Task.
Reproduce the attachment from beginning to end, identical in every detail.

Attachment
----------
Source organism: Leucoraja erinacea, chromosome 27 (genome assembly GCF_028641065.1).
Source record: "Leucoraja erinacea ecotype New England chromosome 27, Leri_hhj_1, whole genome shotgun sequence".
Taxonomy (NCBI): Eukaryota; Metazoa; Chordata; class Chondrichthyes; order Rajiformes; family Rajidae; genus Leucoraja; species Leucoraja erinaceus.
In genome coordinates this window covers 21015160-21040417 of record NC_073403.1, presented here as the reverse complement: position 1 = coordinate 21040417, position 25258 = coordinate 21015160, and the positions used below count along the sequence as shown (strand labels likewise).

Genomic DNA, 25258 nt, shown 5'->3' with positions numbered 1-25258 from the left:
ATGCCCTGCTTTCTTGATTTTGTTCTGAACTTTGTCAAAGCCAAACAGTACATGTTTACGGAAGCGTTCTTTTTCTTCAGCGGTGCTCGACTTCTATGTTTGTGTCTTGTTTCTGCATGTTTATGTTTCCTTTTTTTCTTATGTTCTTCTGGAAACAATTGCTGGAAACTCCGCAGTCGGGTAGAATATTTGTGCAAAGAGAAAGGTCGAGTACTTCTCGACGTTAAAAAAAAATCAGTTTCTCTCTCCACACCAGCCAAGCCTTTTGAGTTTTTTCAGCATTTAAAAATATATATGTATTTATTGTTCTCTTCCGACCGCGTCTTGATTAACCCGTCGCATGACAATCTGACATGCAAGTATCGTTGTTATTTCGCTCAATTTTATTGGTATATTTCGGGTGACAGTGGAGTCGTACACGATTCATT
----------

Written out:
Source organism: Leucoraja erinacea, chromosome 27 (genome assembly GCF_028641065.1).
Source record: "Leucoraja erinacea ecotype New England chromosome 27, Leri_hhj_1, whole genome shotgun sequence".
Taxonomy (NCBI): Eukaryota; Metazoa; Chordata; class Chondrichthyes; order Rajiformes; family Rajidae; genus Leucoraja; species Leucoraja erinaceus.
In genome coordinates this window covers 21015160-21040417 of record NC_073403.1, presented here as the reverse complement: position 1 = coordinate 21040417, position 25258 = coordinate 21015160, and the positions used below count along the sequence as shown (strand labels likewise).

Genomic DNA, 25258 nt, shown 5'->3' with positions numbered 1-25258 from the left:
ATGCCCTGCTTTCTTGATTTTGTTCTGAACTTTGTCAAAGCCAAACAGTACATGTTTACGGAAGCGTTCTTTTTCTTCAGCGGTGCTCGACTTCTATGTTTGTGTCTTGTTTCTGCATGTTTATGTTTCCTTTTTTTCTTATGTTCTTCTGGAAACAATTGCTGGAAACTCCGCAGTCGGGTAGAATATTTGTGCAAAGAGAAAGGTCGAGTACTTCTCGACGTTAAAAAAAAATCAGTTTCTCTCTCCACACCAGCCAAGCCTTTTGAGTTTTTTCAGCATTTAAAAATATATATGTATTTATTGTTCTCTTCCGACCGCGTCTTGATTAACCCGTCGCATGACAATCTGACATGCAAGTATCGTTGTTATTTCGCTCAATTTTATTGGTATATTTCGGGTGACAGTGGAGTCGTACACGATTCATT